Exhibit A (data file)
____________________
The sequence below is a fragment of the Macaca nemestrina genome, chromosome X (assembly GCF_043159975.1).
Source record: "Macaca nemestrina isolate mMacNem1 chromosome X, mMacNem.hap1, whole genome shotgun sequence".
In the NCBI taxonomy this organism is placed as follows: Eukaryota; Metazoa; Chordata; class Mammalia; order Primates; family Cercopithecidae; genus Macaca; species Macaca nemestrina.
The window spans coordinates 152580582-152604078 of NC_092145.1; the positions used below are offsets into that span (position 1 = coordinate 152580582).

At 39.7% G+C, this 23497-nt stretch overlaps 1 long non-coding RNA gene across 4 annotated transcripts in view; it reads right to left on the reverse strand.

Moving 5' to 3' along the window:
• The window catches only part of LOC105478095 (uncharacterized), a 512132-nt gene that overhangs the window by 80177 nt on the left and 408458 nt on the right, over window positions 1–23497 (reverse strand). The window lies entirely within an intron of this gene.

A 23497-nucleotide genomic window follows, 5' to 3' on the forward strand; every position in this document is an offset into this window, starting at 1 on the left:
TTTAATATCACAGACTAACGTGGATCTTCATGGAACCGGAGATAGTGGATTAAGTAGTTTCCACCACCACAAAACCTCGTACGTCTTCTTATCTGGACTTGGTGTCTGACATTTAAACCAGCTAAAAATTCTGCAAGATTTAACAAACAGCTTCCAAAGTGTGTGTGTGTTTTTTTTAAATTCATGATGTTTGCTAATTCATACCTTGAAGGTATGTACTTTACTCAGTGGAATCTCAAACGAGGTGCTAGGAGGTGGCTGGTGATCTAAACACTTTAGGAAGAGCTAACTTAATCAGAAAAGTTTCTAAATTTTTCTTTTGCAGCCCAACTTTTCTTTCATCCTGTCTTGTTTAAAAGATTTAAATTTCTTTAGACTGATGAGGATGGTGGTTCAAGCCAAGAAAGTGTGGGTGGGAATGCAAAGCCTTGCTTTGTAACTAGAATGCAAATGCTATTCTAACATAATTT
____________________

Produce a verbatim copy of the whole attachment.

The sequence below is a fragment of the Macaca nemestrina genome, chromosome X (assembly GCF_043159975.1).
Source record: "Macaca nemestrina isolate mMacNem1 chromosome X, mMacNem.hap1, whole genome shotgun sequence".
In the NCBI taxonomy this organism is placed as follows: Eukaryota; Metazoa; Chordata; class Mammalia; order Primates; family Cercopithecidae; genus Macaca; species Macaca nemestrina.
The window spans coordinates 152580582-152604078 of NC_092145.1; the positions used below are offsets into that span (position 1 = coordinate 152580582).

At 39.7% G+C, this 23497-nt stretch overlaps 1 long non-coding RNA gene across 4 annotated transcripts in view; it reads right to left on the reverse strand.

Moving 5' to 3' along the window:
• The window catches only part of LOC105478095 (uncharacterized), a 512132-nt gene that overhangs the window by 80177 nt on the left and 408458 nt on the right, over window positions 1–23497 (reverse strand). The window lies entirely within an intron of this gene.

A 23497-nucleotide genomic window follows, 5' to 3' on the forward strand; every position in this document is an offset into this window, starting at 1 on the left:
TTTAATATCACAGACTAACGTGGATCTTCATGGAACCGGAGATAGTGGATTAAGTAGTTTCCACCACCACAAAACCTCGTACGTCTTCTTATCTGGACTTGGTGTCTGACATTTAAACCAGCTAAAAATTCTGCAAGATTTAACAAACAGCTTCCAAAGTGTGTGTGTGTTTTTTTTAAATTCATGATGTTTGCTAATTCATACCTTGAAGGTATGTACTTTACTCAGTGGAATCTCAAACGAGGTGCTAGGAGGTGGCTGGTGATCTAAACACTTTAGGAAGAGCTAACTTAATCAGAAAAGTTTCTAAATTTTTCTTTTGCAGCCCAACTTTTCTTTCATCCTGTCTTGTTTAAAAGATTTAAATTTCTTTAGACTGATGAGGATGGTGGTTCAAGCCAAGAAAGTGTGGGTGGGAATGCAAAGCCTTGCTTTGTAACTAGAATGCAAATGCTATTCTAACATAATTT